SASL Journal Vol. 1, No. 1 - Page 46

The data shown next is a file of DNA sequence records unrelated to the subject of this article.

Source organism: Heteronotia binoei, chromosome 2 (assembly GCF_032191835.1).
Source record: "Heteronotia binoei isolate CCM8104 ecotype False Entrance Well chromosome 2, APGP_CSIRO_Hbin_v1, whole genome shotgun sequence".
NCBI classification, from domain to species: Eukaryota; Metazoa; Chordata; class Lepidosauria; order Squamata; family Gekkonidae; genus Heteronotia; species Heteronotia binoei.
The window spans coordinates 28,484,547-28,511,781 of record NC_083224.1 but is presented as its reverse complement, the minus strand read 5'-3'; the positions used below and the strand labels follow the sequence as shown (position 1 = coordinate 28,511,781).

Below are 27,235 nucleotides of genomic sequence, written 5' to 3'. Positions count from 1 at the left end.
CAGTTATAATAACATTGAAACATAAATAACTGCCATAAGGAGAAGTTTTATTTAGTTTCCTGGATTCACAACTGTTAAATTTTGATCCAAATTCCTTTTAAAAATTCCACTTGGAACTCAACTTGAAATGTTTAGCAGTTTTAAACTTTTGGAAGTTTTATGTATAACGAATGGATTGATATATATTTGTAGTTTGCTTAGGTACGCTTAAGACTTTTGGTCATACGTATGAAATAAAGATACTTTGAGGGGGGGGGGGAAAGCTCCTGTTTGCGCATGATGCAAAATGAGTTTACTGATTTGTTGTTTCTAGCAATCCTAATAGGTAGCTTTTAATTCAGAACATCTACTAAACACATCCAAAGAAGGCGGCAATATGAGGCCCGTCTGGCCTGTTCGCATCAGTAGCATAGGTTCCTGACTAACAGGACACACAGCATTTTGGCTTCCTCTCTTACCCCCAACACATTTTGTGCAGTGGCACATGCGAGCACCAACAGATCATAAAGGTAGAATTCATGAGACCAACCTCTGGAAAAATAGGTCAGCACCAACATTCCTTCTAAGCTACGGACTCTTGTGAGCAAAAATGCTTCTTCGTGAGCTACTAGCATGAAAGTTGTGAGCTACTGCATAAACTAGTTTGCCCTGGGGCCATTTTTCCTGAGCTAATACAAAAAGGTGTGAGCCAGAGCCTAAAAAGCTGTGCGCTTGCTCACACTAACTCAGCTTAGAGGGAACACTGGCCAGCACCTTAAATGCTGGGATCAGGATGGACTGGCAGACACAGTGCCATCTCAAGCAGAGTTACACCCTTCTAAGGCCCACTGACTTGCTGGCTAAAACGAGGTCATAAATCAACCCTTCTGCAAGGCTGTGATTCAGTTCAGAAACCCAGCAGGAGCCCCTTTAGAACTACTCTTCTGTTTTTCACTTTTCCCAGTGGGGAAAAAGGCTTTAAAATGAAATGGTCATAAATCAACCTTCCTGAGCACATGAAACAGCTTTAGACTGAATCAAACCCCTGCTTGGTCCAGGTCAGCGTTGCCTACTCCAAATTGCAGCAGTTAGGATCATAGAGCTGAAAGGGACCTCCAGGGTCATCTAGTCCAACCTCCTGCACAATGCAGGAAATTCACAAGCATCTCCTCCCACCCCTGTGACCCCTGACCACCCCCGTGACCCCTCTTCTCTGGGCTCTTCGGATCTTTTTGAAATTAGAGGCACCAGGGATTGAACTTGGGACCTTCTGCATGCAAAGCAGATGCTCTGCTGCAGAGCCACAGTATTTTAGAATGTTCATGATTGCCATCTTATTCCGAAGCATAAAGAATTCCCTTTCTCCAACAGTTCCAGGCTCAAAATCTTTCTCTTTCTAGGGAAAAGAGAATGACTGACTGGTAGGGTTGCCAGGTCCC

Reading Methodology for Deaf Children Supalla Some Indications of Signed Language Reading To begin with, adequate signed language reading research has never been presented on Mimography. Bébian did report on deaf children’s performance with reading in French Sign Language when he described the writing system’s success as questionable. Rée (1999) wrote that “...Bébian’s own claim that the 150 characters of [M]imography could be mastered by a deaf signer within ‘eight or ten days’ had a quality of crazed desperation...” (p. 301). The earlier discussion of the i nternal problems with the French Sign Language writing system suggests that the French effort with signed language reading should not be pursued. The fact that multiple research publications have been produced in regard to signed language reading at the American charter school is most welcoming. This includes valuable data on how well deaf children perform in reading gloss text, as it is unconventional and has no precedence in the general literature on glossing. A variety of reading behaviors to follow that deaf children have demonstrated are promising. The first known publication on signed language reading with deaf children in the United States is the S. Supalla, Wix, and McKee paper (2001). The data is descriptive in nature. Deaf kindergarteners at the charter school learning to read their name signs written in the ASL-phabet were subject to videotaping for later analysis. The description of the particular classroom activity led by the teacher is: The teacher showed one card at a time and asked the class who the written name referred to. The students recognized their names by looking at the first two graphemes (i.e., handshape and location information). They signed their names to indicate that they recognized the written names. The students were clearly engaged in the activity. (p. 9) The authors of the paper went on to write: …deaf students ‘read’ words with only partial information (i.e., handshape- location/symbol relationships) and the context of a name-reading exercise. This is comparable to the kinds of early success that hearing kindergartners get when first identifying consonant sound/symbol relationships in the context of words they are learning. At the [Arizona charter school], such activities show the beginning development of metalinguistic awareness for ASL signs. [Teachers] start children on the handshape and location graphemes in kindergarten and first grade. Movement graphemes are mastered first through third grade levels. (pp. 9-10) The detailed nature of how skills were taught at the charter school supported the Arizona Academic Standards’ reading component, which dictates that kindergartners begin identifying words in print through consonants (whereas vowels are more difficult to learn and master). It is interesting to note that the teachers at the charter school were not sure how to teach deaf children in reading signs at first. The children’s learning patterns ultimately shaped the instruction design with the ASL-phabet. The handshape-location/symbol relationships were easier to learn as compared to the movement/symbol relationships, thus the former was seen as involving consonants and the latter vowels. There is support for such a signed word structure in the ASL linguistics community. Diane Brentari, a well-known and highly reputable linguist presented an SASLJ, Vol. 1, No. 1 – Fall/Winter 2017 46